The world is home to more than 1.1 billion girls under the age of 18 who are poised to become the largest generation of female leaders, entrepreneurs and change-makers the world has ever seen. Yet, discrimination, harmful gender norms and practices, existing laws, insecurity and poverty still support child marriage thereby enabling girls to continue to be married off in both times of stability and crisis because they are still viewed as being less valuable than boys. The result is that the acceptance of child marriage continues to rob girls of their childhood and compromises their options and opportunities throughout life. For example, married girls are less likely to remain in school and more likely to become pregnant in adolescence. They are also more likely to experience domestic violence and poverty, be isolated from family and friends and excluded from participating in their communities.
In addition, child marriage takes a heavy toll on their physical and psychological well-being. Pregnancy during adolescence can have a negative consequence for both the health and well-being of girls and their babies including maternal conditions, such as hemorrhage, sepsis and obstructed labor which constitute the leading causes of mortality among adolescent girls between the ages of 15 and 19. As a result of child marriage, by the time girls reach adolescence, if they are still alive, many are left dreaming instead of achieving.
In both stable and crisis contexts, families try to justify child marriage in a number of ways. It can be viewed as a way to cope with greater economic hardship if they are poor families who have lost livelihoods, land and homes because of a crisis, as the one-off payment of a marriage dowry to a groom’s family is often a more viable option than struggling to feed, clothe, educate, house and protect a daughter for years to come. To some families it can provide extra income in the form of a bride price. Child marriage can also involve the sale of a girl, as a commodity, who is married off in exchange for goods or money, to settle debts or disputes, as a form of “social advancement”, to perpetuate family wealth or for the purpose of forced labor. Other parents, driven by poverty and lack of information, sell their children to traffickers, thereby putting them in situations of child marriage. The practice of child marriage is also seen by some as a way to prevent premarital sex, as female sexuality and virginity are associated with family honour. The solution? Marry their daughters young to guarantee their virginity at marriage.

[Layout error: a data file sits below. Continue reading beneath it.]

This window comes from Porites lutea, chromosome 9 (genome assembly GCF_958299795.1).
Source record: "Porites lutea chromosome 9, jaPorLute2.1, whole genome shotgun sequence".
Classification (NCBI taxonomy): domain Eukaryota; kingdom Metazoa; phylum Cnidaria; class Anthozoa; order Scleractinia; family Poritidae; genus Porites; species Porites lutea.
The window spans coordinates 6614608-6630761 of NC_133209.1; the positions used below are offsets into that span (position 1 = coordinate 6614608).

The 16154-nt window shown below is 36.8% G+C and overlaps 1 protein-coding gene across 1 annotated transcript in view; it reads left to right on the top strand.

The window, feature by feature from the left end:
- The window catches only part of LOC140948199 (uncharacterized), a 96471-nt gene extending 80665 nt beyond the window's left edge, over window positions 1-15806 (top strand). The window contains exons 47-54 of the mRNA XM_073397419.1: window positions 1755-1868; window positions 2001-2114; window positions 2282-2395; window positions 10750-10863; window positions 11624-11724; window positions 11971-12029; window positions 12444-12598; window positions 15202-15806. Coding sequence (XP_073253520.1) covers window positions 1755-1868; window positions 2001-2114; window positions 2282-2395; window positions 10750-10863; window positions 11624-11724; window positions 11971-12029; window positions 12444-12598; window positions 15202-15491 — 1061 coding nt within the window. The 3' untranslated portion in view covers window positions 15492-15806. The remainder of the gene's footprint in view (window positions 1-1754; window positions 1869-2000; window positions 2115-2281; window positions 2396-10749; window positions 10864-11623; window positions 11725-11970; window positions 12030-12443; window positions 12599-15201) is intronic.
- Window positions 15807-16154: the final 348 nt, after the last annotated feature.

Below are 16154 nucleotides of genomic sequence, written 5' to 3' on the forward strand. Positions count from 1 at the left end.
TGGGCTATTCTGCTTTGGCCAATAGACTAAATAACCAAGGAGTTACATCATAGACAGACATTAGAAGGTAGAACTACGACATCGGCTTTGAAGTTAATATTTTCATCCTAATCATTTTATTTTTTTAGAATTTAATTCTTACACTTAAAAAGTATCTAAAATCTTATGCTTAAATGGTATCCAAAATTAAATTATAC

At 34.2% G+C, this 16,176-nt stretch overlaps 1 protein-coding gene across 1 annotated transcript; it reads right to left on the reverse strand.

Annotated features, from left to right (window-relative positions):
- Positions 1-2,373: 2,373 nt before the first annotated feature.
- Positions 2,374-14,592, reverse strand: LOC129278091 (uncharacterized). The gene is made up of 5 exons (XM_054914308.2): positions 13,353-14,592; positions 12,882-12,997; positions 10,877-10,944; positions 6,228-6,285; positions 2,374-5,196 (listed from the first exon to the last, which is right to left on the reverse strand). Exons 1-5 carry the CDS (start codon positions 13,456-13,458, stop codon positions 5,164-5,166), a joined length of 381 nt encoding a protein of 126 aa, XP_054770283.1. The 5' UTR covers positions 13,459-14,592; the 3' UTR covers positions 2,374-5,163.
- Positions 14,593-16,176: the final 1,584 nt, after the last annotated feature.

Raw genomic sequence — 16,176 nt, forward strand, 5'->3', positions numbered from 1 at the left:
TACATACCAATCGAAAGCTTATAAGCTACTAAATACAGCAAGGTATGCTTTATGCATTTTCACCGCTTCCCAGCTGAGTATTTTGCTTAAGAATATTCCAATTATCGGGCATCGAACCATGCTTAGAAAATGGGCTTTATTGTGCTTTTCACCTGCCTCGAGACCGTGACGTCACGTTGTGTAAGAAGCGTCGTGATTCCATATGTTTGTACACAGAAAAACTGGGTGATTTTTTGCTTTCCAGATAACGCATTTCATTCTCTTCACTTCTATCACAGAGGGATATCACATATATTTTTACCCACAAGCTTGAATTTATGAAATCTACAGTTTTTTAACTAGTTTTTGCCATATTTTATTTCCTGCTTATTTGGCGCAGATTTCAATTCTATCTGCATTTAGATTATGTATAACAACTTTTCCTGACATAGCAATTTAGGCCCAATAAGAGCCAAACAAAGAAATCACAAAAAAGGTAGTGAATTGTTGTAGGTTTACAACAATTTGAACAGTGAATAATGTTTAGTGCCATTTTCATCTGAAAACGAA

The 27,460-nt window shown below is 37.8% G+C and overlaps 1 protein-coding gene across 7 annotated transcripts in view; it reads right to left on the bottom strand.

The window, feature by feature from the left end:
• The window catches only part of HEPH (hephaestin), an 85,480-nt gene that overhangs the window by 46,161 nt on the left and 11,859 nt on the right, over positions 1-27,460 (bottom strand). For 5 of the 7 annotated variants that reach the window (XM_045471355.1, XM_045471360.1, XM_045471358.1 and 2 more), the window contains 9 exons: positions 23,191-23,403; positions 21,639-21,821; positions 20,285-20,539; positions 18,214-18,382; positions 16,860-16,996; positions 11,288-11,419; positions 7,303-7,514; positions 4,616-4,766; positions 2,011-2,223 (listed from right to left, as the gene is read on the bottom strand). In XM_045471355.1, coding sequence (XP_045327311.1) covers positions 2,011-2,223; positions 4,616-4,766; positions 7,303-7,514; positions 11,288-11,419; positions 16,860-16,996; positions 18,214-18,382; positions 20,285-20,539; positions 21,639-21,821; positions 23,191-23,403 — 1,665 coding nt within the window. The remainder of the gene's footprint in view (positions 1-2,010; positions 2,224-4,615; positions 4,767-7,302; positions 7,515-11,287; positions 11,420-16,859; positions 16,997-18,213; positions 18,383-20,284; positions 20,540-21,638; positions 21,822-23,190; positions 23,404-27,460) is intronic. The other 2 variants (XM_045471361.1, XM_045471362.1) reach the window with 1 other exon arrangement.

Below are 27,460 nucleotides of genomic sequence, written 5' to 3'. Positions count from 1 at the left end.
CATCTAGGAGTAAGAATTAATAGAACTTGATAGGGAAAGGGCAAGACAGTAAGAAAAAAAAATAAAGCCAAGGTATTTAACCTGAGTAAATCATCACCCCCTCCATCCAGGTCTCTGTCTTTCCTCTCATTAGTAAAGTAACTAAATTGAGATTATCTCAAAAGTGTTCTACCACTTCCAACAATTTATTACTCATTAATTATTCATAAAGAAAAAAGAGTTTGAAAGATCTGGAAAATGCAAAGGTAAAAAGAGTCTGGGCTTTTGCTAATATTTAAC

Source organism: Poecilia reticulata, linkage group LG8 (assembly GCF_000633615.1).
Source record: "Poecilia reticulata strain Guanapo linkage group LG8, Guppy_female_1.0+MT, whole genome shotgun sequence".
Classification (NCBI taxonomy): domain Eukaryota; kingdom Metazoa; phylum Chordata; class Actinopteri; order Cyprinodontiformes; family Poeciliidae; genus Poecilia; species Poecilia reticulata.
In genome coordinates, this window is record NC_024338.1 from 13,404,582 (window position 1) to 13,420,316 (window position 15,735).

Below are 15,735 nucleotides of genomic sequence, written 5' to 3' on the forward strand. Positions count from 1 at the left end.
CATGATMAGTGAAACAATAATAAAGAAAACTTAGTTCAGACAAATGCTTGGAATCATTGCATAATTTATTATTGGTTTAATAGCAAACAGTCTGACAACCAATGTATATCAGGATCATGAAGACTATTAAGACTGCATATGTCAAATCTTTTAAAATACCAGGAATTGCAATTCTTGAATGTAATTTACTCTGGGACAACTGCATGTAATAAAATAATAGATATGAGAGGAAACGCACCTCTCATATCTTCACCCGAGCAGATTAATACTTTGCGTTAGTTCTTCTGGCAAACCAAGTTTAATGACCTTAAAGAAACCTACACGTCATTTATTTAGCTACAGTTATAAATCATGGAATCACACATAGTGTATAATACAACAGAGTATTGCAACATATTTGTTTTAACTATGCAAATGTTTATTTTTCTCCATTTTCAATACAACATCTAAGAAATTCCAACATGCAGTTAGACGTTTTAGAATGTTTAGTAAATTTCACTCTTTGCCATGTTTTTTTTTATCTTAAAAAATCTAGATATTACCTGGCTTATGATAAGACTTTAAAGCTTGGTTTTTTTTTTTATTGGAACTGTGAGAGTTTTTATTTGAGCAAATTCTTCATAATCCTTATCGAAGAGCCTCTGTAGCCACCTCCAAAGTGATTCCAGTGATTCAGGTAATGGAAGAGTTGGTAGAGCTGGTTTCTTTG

Climate change as well as armed conflicts, migration of displacement are also serious aggravators of child marriage. Nine out of the ten countries with the highest child marriage rates are considered either fragile or extremely fragile states. Seven out of the twenty countries with the highest child marriage rates face some of the biggest humanitarian crises. As girls lose their support systems and homes, are unaccompanied or placed in insecure environments and in new roles, their risk of child marriage increases.
Destroyed livelihoods, desperation, insecurity, hunger and lack of education also drives families to marry off their daughters. Child marriage is also seen as form of protection or a means to avoid family dishonour for a girl who is at risk in a city or armed camp full of strangers. For example, as single girls were at a high risk of sexual violence by ISIS ﬁghters in Mosul, families (even the more educated ones) saw child marriage as a form of protection. Rape, torture and forced prostitution, sometimes under the disguise of “marriage”, are also been used as weapons of war ,weakening families and communities. Girls as young as 8 years old can also be used by armed forces and armed groups for the purposes of forced child marriage.
By Linda Witong, SI Special Advisor to Advocacy